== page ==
Thursday, April 04, 2002

How "Internment" relates to us today

Mercury News of San Jose published a profoundly thoughtful article on internment and how it relates to us. For the full article see:

Some excerpts are provided below. Under the subtitle of "Contradiction seen" there are facts about the internment that are at once sobering and inspirational. Please read on.

By Ken McLaughlin

.... On April 27, East Beach Street in Watsonville will look like a movie set, with vintage costumes, sedans and a police car -- even a Greyhound bus built six decades ago. The Mello Center for the Performing Arts will be turned into an internment camp replete with uniformed guards in watchtowers.

It was on April 27, 1942, that more than 1,100 Santa Cruz County residents -- among 120,000 people of Japanese ancestry on the West Coast -- were ordered to report to the veterans hall to be bused to the Salinas Assembly Center at the California Rodeo Grounds. They were then taken to a desolate desert camp in Poston, Ariz., where most lived out the war years behind barbed wire. The last train from Salinas left on the Fourth of July. .....

"It's taken Japanese-Americans more than 50 years to be able to do something like this,'' said Aptos historian Sandy Lydon, who has studied the internment for 35 years. "This is a sign of a mature, very self-assured community. It's not about laying out piles of guilt. It's about warning people how easily something like this can happen."

"And after the backlash against the Arab-American community after Sept. 11, it becomes even more poignant and relevant.'' ....

U.S. `had no choice'

Some local residents and U.S. veterans have griped that they're tired of hearing about the internment and would prefer to move on.

"Vet groups aren't too enthusiastic,'' said Jim Henegen, 67, first vice commander of Watsonville's American Legion post. ``America had no choice. We didn't know who was who.'' .....

Said Navy veteran Art Bailey, 78, of Watsonville: "At least we didn't line them up and kill them like they did our guys.'' ......

Contradiction seen

The well-known part of the story is that most Pajaro Valley residents did not want the Japanese and Japanese-Americans to return -- or even to participate in the U.S. military. Instead, they sent 15,000 telegrams to Congress to ask lawmakers to strip all people of Japanese ancestry of their American citizenship and "return'' them to Japan.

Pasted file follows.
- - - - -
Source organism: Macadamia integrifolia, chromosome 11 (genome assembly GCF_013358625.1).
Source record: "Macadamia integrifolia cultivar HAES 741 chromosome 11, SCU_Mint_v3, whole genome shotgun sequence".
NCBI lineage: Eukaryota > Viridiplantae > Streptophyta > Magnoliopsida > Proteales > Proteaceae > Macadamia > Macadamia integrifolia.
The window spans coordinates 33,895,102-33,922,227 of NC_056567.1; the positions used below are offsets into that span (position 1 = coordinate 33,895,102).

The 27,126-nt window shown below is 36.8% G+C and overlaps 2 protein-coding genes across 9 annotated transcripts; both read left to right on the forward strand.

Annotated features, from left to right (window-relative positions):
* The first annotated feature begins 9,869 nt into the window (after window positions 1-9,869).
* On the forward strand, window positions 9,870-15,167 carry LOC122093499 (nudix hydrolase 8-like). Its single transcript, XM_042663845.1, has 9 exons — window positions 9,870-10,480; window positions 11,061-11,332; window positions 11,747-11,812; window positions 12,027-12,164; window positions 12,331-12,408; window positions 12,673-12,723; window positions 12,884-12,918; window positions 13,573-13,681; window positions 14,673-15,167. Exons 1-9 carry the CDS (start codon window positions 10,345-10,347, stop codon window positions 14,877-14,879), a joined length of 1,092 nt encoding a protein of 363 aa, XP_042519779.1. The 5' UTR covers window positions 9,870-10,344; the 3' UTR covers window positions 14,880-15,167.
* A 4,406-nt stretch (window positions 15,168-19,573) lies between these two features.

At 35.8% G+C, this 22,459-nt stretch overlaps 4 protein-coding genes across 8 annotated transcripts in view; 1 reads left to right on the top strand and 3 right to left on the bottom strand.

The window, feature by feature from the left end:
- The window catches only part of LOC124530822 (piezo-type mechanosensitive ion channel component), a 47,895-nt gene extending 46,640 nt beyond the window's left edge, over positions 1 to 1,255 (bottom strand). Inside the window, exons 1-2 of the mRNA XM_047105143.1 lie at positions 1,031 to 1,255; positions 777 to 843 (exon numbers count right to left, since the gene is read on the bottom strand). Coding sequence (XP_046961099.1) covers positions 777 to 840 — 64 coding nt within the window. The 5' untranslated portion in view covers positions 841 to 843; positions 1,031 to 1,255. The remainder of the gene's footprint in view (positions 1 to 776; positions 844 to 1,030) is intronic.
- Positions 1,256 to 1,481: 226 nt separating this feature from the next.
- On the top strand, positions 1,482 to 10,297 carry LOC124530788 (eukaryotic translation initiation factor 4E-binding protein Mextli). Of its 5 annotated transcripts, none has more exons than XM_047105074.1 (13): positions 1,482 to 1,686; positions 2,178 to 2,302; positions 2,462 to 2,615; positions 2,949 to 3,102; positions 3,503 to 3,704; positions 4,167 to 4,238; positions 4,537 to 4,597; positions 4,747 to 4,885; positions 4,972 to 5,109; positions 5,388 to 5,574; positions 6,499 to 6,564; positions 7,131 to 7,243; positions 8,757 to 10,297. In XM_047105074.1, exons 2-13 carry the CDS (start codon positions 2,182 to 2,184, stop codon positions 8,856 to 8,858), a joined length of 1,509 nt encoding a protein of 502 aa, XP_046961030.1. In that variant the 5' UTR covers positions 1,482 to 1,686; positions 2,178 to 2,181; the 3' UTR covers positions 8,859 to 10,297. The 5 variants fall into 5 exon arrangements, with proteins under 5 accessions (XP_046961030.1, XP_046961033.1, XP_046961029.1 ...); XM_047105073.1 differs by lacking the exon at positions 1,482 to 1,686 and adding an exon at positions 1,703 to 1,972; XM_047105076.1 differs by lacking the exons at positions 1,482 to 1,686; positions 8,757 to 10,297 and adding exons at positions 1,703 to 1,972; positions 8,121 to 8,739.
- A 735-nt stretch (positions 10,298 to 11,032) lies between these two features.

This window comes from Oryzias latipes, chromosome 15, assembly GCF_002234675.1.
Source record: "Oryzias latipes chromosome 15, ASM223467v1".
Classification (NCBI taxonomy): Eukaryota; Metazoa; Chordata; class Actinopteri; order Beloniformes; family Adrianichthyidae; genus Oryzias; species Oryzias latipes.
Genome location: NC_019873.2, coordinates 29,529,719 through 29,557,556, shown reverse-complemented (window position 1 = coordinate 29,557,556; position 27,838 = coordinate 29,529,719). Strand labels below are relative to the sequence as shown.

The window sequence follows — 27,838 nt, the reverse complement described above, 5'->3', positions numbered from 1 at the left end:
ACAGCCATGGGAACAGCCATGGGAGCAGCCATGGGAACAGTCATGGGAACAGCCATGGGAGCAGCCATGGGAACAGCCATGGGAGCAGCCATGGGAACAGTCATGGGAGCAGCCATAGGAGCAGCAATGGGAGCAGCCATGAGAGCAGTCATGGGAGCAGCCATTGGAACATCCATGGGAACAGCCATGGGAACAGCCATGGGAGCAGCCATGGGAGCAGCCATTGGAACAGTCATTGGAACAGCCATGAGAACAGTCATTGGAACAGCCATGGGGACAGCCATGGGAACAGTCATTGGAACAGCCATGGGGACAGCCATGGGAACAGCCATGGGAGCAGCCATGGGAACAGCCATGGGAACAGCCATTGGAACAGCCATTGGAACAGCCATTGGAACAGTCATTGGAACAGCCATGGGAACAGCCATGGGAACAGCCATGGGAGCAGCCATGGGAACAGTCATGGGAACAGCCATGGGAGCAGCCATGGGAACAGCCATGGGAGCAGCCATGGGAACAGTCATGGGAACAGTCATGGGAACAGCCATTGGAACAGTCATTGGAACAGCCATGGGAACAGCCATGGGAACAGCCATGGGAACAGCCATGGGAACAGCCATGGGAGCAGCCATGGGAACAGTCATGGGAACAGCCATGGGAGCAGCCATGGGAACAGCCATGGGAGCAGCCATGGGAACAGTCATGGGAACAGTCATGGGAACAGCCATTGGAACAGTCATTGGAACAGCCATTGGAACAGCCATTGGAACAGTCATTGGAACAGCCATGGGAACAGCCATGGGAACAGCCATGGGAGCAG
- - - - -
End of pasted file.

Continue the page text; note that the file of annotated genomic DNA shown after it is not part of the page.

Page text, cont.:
But, Hashimoto said, a lesser-known story is that a small minority of Pajaro Valley residents refused to go along. They spoke out against the internment in letters to the editor. They secretly stored the personal belongings in their attics. They argued -- years before the idea was popular -- that the internment was simply un-American.

Those residents -- attorneys such as John McCarthy, Phil Boyle and Stephen Wyckoff, as well as the Rev. Allan W. Geddes -- will be honored at the April 27 event. ......

The event also will tell the stories of local Japanese-American veterans who served in the U.S. Army's Military Intelligence Service and the 100th/42nd Regimental Combat Team, the most decorated unit in the U.S. Army's history.

The ceremony will close with a song from a choir of elderly Japanese and Japanese-American women: "God Bless America.'' (THE END)


If you have not joined yet, please DO YOUR SHARE! There are six types of 80-20 memberships:
1. Basic (1 vote) -- $35
2. Family (for couples only, 2 votes) -- $50
3. Life** -- $1000
4. Family life** (couples only, 2 votes) -- $1,500
5. Honorary Life** -- $5,000
6. Honorary Family** (couples only, 2 votes) -- $10,000
** Membership names in permanent display on 80-20's web site. See .

Any US citizen or permanent resident can be a member TODAY using a credit card, visit .
PERSONAL checks are payable to "80-20 PAC", mailed to:
Professor Chun Wa Wong
3780 Keystone Ave. Suite 106
Los Angeles, CA 90034-6363
Write down your e-mail address in the check. Thank you.